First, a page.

Add the milk and egg and mix all together.
Add the flour, your choice of spices, crushed garlic, salt and ground pepper and mix.
Heat up a large frying pan with vegetable oil or lard and start frying your potato pancakes – few at a time.
Add just enough batter to make them less than 1 cm thick (1/4 inch). Fry on both sides until golden brown with crispy edges.
This should take about 2 minutes on each side, depending on how deep your oil is (the deeper the oil is the quicker the potato pancakes fry).
Serve hot with your choice of salad, sausages or main meal of goulash.
How else you can make this recipe? Variation on this recipe, Allergies, dietary requirements
Vegan version – skip the egg and use plant based milk
Dairy free version – use plant based milk
Gluten Free version – use gluten free flour and a pinch of xantham gum (unless already in the flour mix)
IBS – leave the garlic out and go easy on frying oil when making these potato pancakes. You can also swap the milk for plant based one and use gluten -free flour if you have difficulty digesting these.
What else you can serve this recipe with (side dishes), perfect with, Recipes that go well with this recipe
How to serve potato pancakes
Traditional Czech potato pancakes (bramboraky) are usually served as a side dish or a snack eaten on its own.
You can use bramboraky as a side dish with various meat stews, fried cheese or any other meat dish, which you would normally serve with potatoes.
This depends on how big you make these pancakes, but I usually get about 12 hand-sided potato pancakes from this recipe size.
can I scale up or down this recipe?
Yes, absolutely! Whilst this is a simple enough recipe, it requires a fair amount of standing around a frying pan waiting for the pancakes to be ready. This is why I often double up the recipe and then freeze 1/2 or more of the potato pancakes batch for later.
This saves me quite a lot of time and I know that I have a good side dish or a snack in the freezer if I don’t have the time to cook.
You can also half this recipe. To do this you have the option to either keep the one egg in and add less milk or use the leftover equivalent of a 1/2 egg (for example if you are making an omelette in the morning you can save 1/2 egg for this recipe to be made later on).
Can you make bramboraky in advance?
Yes, absolutely! You can make potato pancakes in advance and keep them in the fridge for about 2-3 days.
If you know you are not going to eat them all within that time, just freeze them – ideally on the same day you’ve made them.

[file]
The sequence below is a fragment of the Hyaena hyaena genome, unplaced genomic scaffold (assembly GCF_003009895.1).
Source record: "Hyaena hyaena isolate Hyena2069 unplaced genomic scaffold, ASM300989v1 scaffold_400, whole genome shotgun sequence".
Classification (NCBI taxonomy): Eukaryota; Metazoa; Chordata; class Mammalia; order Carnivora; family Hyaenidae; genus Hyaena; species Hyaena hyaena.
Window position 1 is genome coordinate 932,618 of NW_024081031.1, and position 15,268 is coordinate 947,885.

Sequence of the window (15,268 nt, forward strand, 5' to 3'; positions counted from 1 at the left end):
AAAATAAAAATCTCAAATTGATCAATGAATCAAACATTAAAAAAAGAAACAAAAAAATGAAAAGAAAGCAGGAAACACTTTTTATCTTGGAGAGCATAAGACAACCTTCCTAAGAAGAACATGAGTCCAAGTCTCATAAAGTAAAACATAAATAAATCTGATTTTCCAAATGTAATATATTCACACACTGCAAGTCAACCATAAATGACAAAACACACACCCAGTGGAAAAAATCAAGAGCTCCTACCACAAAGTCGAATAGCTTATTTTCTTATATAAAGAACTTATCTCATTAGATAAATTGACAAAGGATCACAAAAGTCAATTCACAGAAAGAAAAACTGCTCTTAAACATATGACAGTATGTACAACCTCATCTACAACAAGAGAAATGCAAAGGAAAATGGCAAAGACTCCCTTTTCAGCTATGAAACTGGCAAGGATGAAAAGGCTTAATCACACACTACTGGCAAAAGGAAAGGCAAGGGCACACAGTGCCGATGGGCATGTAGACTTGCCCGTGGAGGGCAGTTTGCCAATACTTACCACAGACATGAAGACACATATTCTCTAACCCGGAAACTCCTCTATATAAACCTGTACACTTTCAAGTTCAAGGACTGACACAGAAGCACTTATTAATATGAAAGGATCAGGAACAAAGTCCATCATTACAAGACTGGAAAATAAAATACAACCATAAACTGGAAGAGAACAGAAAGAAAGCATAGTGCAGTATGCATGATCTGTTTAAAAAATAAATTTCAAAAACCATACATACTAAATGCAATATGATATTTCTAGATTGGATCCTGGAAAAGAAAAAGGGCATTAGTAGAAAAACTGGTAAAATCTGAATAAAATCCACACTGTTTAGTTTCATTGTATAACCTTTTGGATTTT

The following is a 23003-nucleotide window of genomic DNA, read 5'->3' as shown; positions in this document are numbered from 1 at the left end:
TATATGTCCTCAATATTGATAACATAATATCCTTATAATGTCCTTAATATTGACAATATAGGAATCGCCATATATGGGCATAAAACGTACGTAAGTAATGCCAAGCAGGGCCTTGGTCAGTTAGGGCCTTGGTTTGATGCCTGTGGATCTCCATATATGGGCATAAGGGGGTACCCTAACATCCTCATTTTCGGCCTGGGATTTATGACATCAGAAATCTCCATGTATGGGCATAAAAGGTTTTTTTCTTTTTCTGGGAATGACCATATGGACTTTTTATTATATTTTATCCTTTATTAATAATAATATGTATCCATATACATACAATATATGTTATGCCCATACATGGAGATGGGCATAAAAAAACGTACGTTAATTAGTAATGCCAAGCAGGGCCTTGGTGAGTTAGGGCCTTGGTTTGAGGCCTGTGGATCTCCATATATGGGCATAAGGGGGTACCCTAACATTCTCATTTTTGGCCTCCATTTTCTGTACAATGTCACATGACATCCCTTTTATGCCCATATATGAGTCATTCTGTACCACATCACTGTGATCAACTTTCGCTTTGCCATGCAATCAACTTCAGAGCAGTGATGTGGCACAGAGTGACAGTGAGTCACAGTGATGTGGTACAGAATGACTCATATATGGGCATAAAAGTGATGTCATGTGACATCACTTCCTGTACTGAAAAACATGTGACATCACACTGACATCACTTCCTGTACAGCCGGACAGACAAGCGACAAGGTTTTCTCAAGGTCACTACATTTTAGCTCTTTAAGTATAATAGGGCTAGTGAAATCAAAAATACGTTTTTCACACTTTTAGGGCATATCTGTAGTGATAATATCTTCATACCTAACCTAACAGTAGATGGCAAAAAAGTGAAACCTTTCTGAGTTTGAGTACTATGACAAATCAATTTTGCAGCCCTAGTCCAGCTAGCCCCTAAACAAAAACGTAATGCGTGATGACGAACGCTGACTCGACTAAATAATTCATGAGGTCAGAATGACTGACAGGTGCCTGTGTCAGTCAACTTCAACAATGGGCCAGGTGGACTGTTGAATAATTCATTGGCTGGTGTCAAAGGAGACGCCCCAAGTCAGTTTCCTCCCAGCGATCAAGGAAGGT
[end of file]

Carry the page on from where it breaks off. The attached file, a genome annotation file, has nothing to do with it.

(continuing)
How to store this recipe if you have any leftovers
The best way to keep your ‘bramboraky’ is in an air-tight container (especially if you’ve used a lot of garlic) and in the fridge. Potato pancakes should be fine for about 2-3 days, but I’ve often had them for longer than that and they were fine too.
How to freeze potato pancakes
Alternatively, freeze the ‘bramboraky’ – potato pancakes on the same day you’ve made them, making sure that they are completely cold before you put them in the freezer.
The best way to freeze these potato pancakes is to place them individually on a baking tray lined with greaseproof paper and freeze them as they are.
When they are completely frozen, stack them up into a freezer-suitable container or a large plastic bag using pieces of greaseproof paper in between each bramborak.
This way, you’ll end up with bramboraky that you can take out individually and they won’t be stuck together.
Your potato pancakes should last in the freezer for a minimum of 3 months.
How to re-heat bramboraky
15- 30 seconds in the microwave usually does the trick or you can also heat them up in the oven at 180 Celsius (350 Fahrenheit) for about 5-7 minutes.
If you don’t have access to microwave or oven, you can also re-heat the bramboraky in a frying pan by carefully warming up the pan with the pancakes. You don’t need to add any oil and don’t need to fry them again, just gently warm through on a low heat, turning them until they are hot again.
Potato Pancakes (Bramboraky)
- 500 grams potatoes 1 pound
- 60 ml milk 1/4 cup
- 75 grams all purpose (plain) flour 1/2 cup
- 1 egg
- 1 teaspoon salt to taste
- 1/2 teaspoon ground pepper
- 2 cloves garlic
- 2 teaspoons carraway seeds optional
- 2 teaspoons marjoram to taste
- oil vegetable, sunflower or lard
- Peel all the potatoes and grate them with a fine to medium grater plate.
- Drain as much water as possible from the potatoes using your hand, colander or even a clean teatowel.
- Add the milk and egg and mix all together.
- Add the flour, your choice of spices, crushed garlic, salt and ground pepper and mix.
- Heat up a large frying pan with vegetable oil or lard and start frying your potato pancakes – few at a time. Add just enough batter to make them less than 1 cm thick (1/4 inch). Fry on both sides until golden brown with crispy edges. This should take about 2 minutes on each side, depending on how deep your oil is (the deeper the oil is the quicker the potato pancakes fry).
- Serve hot with your choice of salad, sausages or main meal of goulash.
This blog post was originally written on 3 May 2021 and last updated on 15 January 2023